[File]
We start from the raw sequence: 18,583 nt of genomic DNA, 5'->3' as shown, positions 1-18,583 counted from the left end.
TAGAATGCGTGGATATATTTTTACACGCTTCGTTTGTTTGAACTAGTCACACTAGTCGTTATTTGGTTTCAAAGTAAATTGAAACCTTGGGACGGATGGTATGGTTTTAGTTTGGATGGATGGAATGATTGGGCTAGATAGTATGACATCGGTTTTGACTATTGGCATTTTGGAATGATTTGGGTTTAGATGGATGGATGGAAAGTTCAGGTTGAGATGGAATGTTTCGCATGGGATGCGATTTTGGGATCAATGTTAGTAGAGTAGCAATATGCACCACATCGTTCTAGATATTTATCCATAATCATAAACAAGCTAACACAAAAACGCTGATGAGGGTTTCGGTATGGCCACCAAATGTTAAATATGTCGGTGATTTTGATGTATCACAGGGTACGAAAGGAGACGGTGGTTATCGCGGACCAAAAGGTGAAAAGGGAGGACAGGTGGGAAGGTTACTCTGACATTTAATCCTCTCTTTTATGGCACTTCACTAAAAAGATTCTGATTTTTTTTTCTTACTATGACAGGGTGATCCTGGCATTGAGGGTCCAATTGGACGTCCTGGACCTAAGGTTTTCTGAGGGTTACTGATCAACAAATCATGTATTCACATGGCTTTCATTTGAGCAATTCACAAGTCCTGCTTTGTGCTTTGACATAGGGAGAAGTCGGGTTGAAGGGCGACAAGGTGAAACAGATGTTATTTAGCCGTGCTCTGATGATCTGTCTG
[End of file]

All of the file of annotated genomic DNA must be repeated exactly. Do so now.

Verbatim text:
We start from the raw sequence: 18,583 nt of genomic DNA, 5'->3' as shown, positions 1-18,583 counted from the left end.
TAGAATGCGTGGATATATTTTTACACGCTTCGTTTGTTTGAACTAGTCACACTAGTCGTTATTTGGTTTCAAAGTAAATTGAAACCTTGGGACGGATGGTATGGTTTTAGTTTGGATGGATGGAATGATTGGGCTAGATAGTATGACATCGGTTTTGACTATTGGCATTTTGGAATGATTTGGGTTTAGATGGATGGATGGAAAGTTCAGGTTGAGATGGAATGTTTCGCATGGGATGCGATTTTGGGATCAATGTTAGTAGAGTAGCAATATGCACCACATCGTTCTAGATATTTATCCATAATCATAAACAAGCTAACACAAAAACGCTGATGAGGGTTTCGGTATGGCCACCAAATGTTAAATATGTCGGTGATTTTGATGTATCACAGGGTACGAAAGGAGACGGTGGTTATCGCGGACCAAAAGGTGAAAAGGGAGGACAGGTGGGAAGGTTACTCTGACATTTAATCCTCTCTTTTATGGCACTTCACTAAAAAGATTCTGATTTTTTTTTCTTACTATGACAGGGTGATCCTGGCATTGAGGGTCCAATTGGACGTCCTGGACCTAAGGTTTTCTGAGGGTTACTGATCAACAAATCATGTATTCACATGGCTTTCATTTGAGCAATTCACAAGTCCTGCTTTGTGCTTTGACATAGGGAGAAGTCGGGTTGAAGGGCGACAAGGTGAAACAGATGTTATTTAGCCGTGCTCTGATGATCTGTCTG